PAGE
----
Monday, September 3, 2012


Harvest is one of those times that are demanding, causing one to lose sleep. On the other hand it is also one of the most rewarding times. This is when a years worth of work and worry come to fruition. To me it was more than a years growing time I am talking about.

Having worked every harvest since 1977, I would have to say that this has been by far the most fun. While driving a truck for the first time in a field and having that responsibility was good nothing beats this year.

Most harvest memories revolve around what I was able to accomplish or certain highlights. This year was different because of being a parent...and a proud one at that.

The way my two boys stepped up this year and met the obligations and responsibilities head on will always be at the top of the list (unless it might be grandchildren in the future). 

Dillon ended up getting strep twice this summer and Logan stepped up to fill his spot with mowing, weedeating, and helping dad with jobs in the shop. Dillon was well enough to finish swathing a late first cutting alfalfa while I went to a meeting.

While I view these things as something most kids their age should be doing, not necessarily swathing, but helping out around the house without backtalk or complaining, their growth was more.

Dillon ran combine by himself for the first time and Logan was in charge of the bill of ladings and dumping the wagons. Both jobs were challenges I set out for them and they met them head on. 

I vividly remember some of my firsts on the farm and how nervous I was. I didn't quite see fear in their eyes but there were drops of sweat on their foreheads.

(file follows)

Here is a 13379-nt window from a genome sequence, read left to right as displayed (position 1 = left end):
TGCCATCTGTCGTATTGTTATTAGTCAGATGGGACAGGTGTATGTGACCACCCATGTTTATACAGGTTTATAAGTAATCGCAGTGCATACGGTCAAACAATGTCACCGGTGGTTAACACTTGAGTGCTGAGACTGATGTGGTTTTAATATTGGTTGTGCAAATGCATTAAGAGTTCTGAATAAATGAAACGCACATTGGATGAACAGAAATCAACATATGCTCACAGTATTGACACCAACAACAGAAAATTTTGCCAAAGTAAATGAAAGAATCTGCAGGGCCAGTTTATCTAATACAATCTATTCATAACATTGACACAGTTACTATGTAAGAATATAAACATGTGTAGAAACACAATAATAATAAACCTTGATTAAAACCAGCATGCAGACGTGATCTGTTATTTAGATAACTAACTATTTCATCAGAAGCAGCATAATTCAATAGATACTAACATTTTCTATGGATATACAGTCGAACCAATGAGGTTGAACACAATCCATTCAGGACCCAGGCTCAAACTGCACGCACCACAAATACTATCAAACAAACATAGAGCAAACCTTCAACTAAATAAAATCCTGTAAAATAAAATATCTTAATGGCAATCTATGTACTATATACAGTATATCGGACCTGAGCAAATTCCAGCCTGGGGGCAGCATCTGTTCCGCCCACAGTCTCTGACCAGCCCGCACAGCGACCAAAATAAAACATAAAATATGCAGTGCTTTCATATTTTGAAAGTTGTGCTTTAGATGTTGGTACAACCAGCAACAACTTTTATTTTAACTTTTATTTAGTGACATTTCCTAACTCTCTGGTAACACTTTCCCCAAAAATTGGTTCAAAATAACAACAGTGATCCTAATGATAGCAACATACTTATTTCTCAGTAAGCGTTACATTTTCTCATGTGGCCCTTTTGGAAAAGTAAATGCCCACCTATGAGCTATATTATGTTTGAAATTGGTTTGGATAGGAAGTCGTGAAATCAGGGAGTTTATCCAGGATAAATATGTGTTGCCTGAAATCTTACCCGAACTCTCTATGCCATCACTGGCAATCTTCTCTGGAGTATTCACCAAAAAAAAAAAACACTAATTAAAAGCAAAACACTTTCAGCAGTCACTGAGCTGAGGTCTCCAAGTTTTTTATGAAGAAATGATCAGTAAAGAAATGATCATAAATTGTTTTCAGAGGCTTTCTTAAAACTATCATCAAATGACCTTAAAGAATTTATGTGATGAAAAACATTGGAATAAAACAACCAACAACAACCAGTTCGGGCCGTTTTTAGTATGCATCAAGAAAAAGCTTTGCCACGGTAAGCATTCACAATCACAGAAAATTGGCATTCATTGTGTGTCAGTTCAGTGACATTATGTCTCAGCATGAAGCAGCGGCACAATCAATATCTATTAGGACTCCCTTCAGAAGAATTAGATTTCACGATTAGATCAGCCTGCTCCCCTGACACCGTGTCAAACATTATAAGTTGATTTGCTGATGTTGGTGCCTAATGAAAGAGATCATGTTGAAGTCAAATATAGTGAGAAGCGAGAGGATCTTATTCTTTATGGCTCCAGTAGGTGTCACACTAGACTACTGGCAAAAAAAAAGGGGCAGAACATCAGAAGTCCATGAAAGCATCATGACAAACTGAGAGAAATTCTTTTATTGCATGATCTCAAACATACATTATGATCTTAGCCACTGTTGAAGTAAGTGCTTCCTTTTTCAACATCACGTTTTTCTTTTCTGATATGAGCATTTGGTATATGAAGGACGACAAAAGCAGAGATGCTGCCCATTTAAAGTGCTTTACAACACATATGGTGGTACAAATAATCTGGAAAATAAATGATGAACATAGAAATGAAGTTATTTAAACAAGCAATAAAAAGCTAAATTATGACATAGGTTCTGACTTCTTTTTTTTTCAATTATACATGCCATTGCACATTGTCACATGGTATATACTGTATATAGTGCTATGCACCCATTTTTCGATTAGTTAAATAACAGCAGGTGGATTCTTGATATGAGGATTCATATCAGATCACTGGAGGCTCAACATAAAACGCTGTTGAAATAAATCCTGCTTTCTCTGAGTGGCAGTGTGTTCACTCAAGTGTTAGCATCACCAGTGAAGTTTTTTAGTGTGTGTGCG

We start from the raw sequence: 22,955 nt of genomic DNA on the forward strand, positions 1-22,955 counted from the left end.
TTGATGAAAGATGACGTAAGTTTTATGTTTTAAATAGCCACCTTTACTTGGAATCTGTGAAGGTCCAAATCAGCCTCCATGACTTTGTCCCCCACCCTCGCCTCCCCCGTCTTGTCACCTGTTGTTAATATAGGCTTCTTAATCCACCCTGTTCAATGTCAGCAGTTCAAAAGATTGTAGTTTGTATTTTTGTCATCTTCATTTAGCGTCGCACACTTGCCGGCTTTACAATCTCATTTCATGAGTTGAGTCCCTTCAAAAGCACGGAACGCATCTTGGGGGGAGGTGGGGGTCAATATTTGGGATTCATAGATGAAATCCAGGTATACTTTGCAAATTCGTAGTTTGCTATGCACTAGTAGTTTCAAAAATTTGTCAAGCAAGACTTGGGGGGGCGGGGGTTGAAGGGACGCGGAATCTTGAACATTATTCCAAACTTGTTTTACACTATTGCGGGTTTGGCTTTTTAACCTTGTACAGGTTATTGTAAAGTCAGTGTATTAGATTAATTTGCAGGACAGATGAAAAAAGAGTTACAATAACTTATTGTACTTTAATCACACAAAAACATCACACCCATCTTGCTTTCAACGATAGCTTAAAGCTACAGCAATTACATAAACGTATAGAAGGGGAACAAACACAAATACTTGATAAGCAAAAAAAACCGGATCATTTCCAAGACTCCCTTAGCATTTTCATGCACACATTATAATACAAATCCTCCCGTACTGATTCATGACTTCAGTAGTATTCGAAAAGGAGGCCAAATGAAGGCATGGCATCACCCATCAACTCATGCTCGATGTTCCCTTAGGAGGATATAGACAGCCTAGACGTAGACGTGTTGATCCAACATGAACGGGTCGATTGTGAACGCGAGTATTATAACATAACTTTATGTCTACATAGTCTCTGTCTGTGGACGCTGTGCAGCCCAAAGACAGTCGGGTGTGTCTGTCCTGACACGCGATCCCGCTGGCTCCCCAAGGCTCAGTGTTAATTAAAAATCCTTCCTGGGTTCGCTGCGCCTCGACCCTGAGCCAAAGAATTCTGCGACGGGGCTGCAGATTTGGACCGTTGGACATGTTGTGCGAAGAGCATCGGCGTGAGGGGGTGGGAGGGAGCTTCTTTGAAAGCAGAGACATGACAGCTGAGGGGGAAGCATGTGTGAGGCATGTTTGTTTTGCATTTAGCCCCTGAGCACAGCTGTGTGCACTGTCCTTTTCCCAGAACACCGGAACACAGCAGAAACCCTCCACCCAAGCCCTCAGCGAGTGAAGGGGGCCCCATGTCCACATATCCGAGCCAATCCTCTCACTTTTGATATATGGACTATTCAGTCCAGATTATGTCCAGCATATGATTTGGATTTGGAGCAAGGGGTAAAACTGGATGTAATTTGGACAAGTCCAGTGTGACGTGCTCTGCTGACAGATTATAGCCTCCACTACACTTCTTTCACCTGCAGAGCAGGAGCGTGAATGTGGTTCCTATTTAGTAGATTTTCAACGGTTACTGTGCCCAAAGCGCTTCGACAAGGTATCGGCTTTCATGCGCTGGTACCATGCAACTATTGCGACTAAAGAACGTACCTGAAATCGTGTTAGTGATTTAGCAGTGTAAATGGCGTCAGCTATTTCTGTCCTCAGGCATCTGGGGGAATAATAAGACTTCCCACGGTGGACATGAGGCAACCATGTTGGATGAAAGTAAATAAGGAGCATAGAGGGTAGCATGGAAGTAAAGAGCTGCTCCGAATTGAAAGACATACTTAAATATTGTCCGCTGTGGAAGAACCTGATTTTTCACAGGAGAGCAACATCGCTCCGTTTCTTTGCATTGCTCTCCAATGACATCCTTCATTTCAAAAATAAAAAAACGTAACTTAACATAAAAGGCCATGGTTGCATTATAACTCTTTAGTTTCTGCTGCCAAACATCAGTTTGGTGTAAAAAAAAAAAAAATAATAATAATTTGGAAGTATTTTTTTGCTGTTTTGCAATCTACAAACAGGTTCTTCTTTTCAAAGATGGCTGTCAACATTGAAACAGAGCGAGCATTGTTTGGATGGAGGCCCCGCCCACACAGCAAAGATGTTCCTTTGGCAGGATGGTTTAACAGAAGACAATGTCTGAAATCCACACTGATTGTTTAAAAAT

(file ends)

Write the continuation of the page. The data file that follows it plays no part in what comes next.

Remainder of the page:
So why was this my most fun and memorable harvest? As a father you want to see your children grow and progress, not only in school but with life skills. I new they were nervous of making a big mistake but after the jitters went away their faces lit up every day.

Farming is a unique profession where a family can do most work together. Now I am not saying that everyone will be talking with each other at the end of the day (hasn't happened yet) but there is a bond between "teammates" that is created that makes the family bond stronger.

Looking back at this year we are fortunate to keep this tradition going of teaching our young farmers and ranchers responsibility and fun. If it were in the hands of the Department of Labor and the Obama appointees this year could not have happened.

While there are many years ahead for Dillon and Logan to grow, learn, and make mistakes I am certain that this year will be one of their most memorable because there is nothing like meeting a challenge head on and looking back with satisfaction at the end of a day with a job well done.

I guess that is why this is my most memorable is I feel that looking back on being a parent and how Dillon and Logan have grown makes me look at them with satisfaction. 

Oh, I had better mention the glue that keeps all of us together, Rhonda. If it wasn't for her being a great mother, wife, and farmer this year could not take place. Her understanding (and cooking) keeps everyone going.

And me, I hope that I am a good father and manager. My job as both is to set people up to be successful. I hope to give them the tools to (physical or mental) to perform and challenge them enough to grow.

This harvest I believe that we all grew in different ways. Me, trusting young adults with their jobs, Rhonda probably trusting that I knew what I was doing, and the boys, smiles after harvest for becoming young men. What father could be prouder?

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